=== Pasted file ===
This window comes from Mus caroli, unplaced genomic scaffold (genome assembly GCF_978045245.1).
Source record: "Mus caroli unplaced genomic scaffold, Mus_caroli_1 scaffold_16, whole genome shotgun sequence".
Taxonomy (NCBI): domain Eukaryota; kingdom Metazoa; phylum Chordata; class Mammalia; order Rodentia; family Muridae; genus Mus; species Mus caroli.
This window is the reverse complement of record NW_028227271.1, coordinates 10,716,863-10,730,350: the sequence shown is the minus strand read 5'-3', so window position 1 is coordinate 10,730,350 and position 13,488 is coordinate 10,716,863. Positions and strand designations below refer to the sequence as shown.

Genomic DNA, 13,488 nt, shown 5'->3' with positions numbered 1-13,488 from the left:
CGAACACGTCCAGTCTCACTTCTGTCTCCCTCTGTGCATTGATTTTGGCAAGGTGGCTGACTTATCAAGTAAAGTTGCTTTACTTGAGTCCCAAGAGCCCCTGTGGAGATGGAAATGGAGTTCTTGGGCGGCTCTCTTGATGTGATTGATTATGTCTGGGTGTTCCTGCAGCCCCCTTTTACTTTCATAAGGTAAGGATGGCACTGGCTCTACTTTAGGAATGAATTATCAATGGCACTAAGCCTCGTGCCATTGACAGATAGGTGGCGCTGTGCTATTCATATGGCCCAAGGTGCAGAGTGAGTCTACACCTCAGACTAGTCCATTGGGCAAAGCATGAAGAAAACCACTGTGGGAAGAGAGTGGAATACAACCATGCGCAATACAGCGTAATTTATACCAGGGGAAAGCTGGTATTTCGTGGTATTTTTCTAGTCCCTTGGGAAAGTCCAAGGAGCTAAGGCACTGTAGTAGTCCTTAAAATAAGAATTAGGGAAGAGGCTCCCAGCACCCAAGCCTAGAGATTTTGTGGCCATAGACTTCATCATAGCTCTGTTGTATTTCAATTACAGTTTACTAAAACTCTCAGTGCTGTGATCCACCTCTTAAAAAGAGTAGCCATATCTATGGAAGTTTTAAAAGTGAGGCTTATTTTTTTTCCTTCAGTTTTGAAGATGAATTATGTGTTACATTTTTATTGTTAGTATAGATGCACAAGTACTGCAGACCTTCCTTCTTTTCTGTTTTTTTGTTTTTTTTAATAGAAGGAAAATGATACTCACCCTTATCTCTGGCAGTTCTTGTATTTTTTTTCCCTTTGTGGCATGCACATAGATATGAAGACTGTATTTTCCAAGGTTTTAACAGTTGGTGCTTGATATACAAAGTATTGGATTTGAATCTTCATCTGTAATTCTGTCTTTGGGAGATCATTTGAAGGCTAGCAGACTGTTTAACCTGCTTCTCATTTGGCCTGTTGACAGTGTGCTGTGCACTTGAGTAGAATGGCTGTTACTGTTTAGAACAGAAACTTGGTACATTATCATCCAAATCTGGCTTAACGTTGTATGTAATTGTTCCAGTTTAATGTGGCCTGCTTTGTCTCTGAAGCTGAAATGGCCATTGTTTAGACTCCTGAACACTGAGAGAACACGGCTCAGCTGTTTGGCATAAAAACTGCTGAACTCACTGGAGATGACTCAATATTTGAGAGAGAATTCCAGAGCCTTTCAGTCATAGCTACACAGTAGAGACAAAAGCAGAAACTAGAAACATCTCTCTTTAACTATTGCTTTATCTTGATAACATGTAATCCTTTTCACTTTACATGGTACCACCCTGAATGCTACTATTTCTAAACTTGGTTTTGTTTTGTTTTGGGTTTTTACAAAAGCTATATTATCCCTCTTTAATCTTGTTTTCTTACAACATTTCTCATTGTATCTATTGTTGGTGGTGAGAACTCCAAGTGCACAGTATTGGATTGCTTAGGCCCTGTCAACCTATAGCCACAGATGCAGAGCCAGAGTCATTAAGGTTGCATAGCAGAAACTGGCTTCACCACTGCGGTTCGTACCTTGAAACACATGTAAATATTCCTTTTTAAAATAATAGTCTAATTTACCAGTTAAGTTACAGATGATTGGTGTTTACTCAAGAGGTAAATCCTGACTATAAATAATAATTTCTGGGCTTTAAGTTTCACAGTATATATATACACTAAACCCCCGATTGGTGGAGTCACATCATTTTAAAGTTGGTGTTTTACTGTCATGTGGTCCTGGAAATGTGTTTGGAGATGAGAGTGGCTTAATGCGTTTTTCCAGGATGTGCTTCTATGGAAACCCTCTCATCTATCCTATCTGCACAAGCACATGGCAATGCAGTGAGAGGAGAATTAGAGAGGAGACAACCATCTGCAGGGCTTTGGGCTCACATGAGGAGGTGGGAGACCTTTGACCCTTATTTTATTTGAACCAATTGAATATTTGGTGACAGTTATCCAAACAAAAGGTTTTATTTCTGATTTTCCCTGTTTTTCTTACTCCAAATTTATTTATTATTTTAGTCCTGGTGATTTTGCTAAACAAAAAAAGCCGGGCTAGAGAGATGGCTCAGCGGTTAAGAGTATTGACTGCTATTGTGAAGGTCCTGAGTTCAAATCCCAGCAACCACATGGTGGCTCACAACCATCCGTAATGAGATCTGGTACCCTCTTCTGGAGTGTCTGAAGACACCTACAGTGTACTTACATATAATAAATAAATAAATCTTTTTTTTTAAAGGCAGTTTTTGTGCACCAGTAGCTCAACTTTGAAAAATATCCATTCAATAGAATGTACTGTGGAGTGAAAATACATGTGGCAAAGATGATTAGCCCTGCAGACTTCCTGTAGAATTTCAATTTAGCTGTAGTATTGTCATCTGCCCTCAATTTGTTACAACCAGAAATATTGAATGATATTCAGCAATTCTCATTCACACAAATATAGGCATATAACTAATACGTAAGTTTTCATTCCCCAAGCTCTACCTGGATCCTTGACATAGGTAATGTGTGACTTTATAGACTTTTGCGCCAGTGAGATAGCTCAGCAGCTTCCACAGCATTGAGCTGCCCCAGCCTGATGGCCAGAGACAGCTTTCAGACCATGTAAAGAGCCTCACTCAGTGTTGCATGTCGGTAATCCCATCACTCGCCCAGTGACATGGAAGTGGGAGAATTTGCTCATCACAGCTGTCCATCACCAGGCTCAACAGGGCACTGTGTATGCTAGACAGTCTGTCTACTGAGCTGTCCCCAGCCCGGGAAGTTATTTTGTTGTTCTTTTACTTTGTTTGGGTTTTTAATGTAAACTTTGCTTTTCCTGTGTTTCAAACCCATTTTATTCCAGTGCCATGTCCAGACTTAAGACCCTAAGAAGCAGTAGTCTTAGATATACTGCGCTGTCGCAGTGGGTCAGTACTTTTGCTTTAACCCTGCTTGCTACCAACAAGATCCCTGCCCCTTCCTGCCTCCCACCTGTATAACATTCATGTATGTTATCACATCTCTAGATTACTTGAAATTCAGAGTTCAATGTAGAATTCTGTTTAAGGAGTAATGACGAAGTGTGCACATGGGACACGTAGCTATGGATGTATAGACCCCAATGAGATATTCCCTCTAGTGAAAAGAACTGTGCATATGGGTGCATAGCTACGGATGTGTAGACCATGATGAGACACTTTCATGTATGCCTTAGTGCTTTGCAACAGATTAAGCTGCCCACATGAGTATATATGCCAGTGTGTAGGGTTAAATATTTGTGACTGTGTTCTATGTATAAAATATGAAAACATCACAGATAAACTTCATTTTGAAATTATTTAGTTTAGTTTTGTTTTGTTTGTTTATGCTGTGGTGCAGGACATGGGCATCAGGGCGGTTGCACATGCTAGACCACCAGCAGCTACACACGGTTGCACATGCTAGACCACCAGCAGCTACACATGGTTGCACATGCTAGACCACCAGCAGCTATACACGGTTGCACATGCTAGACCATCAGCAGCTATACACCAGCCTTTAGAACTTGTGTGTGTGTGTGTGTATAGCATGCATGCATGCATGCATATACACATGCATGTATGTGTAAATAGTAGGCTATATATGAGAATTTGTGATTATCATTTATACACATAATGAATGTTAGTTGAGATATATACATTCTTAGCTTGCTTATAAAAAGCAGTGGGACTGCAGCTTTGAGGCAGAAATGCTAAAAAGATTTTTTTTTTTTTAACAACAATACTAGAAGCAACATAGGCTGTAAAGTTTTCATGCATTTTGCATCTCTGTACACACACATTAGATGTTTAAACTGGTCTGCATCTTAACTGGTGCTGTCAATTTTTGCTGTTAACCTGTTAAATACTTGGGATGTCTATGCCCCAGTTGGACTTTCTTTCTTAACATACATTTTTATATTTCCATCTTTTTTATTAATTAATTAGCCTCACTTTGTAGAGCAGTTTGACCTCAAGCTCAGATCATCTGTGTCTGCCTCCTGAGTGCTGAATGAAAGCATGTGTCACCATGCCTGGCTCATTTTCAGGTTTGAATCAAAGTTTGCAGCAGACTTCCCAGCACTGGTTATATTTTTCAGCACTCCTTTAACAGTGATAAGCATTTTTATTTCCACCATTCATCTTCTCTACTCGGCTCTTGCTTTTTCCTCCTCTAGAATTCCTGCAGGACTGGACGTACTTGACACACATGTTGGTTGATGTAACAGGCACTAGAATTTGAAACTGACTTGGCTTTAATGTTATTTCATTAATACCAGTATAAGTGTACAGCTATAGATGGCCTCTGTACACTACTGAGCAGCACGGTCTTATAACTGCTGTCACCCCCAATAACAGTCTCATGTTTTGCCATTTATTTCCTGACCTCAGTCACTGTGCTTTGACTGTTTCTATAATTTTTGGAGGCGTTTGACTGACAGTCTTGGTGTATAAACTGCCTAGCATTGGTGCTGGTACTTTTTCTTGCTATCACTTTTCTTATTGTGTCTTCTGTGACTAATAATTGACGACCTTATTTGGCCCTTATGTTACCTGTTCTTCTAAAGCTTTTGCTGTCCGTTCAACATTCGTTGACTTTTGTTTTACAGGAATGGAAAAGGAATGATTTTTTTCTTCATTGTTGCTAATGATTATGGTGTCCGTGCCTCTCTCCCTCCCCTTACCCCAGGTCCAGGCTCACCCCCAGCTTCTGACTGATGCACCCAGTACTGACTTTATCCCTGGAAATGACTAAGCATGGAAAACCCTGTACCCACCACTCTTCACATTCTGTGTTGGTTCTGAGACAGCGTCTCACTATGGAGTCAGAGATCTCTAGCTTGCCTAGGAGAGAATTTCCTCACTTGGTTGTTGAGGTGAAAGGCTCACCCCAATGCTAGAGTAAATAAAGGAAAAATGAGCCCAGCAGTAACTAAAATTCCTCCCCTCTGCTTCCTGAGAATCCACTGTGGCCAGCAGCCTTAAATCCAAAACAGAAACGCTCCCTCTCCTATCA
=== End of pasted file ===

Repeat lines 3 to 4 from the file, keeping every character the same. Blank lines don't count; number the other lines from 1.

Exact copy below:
Taxonomy (NCBI): domain Eukaryota; kingdom Metazoa; phylum Chordata; class Mammalia; order Rodentia; family Muridae; genus Mus; species Mus caroli.
This window is the reverse complement of record NW_028227271.1, coordinates 10,716,863-10,730,350: the sequence shown is the minus strand read 5'-3', so window position 1 is coordinate 10,730,350 and position 13,488 is coordinate 10,716,863. Positions and strand designations below refer to the sequence as shown.